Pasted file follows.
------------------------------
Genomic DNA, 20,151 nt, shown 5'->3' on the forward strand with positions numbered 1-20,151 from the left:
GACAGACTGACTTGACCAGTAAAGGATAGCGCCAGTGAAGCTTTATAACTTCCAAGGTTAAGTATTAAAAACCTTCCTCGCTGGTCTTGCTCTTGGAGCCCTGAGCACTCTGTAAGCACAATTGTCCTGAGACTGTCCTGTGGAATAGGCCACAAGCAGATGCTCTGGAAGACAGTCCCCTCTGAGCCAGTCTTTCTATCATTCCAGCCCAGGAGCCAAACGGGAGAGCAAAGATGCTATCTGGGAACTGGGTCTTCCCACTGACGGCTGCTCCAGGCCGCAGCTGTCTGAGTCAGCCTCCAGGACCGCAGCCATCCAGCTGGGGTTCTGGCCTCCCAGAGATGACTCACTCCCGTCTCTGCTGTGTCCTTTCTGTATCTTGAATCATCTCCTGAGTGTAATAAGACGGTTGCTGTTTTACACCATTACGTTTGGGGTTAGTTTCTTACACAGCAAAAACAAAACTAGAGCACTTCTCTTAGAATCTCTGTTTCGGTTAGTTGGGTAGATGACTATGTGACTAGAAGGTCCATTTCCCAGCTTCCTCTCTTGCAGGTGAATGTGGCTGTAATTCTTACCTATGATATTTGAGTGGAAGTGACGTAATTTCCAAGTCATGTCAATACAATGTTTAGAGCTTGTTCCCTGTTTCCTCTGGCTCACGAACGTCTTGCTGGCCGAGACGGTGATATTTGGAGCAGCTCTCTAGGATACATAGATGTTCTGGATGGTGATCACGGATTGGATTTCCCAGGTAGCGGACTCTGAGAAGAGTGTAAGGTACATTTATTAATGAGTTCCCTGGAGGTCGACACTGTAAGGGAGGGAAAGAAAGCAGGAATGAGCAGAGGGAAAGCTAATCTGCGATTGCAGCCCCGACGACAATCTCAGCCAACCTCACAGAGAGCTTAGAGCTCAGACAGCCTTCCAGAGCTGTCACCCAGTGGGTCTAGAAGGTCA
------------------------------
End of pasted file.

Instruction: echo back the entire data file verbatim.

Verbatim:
Genomic DNA, 20,151 nt, shown 5'->3' on the forward strand with positions numbered 1-20,151 from the left:
GACAGACTGACTTGACCAGTAAAGGATAGCGCCAGTGAAGCTTTATAACTTCCAAGGTTAAGTATTAAAAACCTTCCTCGCTGGTCTTGCTCTTGGAGCCCTGAGCACTCTGTAAGCACAATTGTCCTGAGACTGTCCTGTGGAATAGGCCACAAGCAGATGCTCTGGAAGACAGTCCCCTCTGAGCCAGTCTTTCTATCATTCCAGCCCAGGAGCCAAACGGGAGAGCAAAGATGCTATCTGGGAACTGGGTCTTCCCACTGACGGCTGCTCCAGGCCGCAGCTGTCTGAGTCAGCCTCCAGGACCGCAGCCATCCAGCTGGGGTTCTGGCCTCCCAGAGATGACTCACTCCCGTCTCTGCTGTGTCCTTTCTGTATCTTGAATCATCTCCTGAGTGTAATAAGACGGTTGCTGTTTTACACCATTACGTTTGGGGTTAGTTTCTTACACAGCAAAAACAAAACTAGAGCACTTCTCTTAGAATCTCTGTTTCGGTTAGTTGGGTAGATGACTATGTGACTAGAAGGTCCATTTCCCAGCTTCCTCTCTTGCAGGTGAATGTGGCTGTAATTCTTACCTATGATATTTGAGTGGAAGTGACGTAATTTCCAAGTCATGTCAATACAATGTTTAGAGCTTGTTCCCTGTTTCCTCTGGCTCACGAACGTCTTGCTGGCCGAGACGGTGATATTTGGAGCAGCTCTCTAGGATACATAGATGTTCTGGATGGTGATCACGGATTGGATTTCCCAGGTAGCGGACTCTGAGAAGAGTGTAAGGTACATTTATTAATGAGTTCCCTGGAGGTCGACACTGTAAGGGAGGGAAAGAAAGCAGGAATGAGCAGAGGGAAAGCTAATCTGCGATTGCAGCCCCGACGACAATCTCAGCCAACCTCACAGAGAGCTTAGAGCTCAGACAGCCTTCCAGAGCTGTCACCCAGTGGGTCTAGAAGGTCA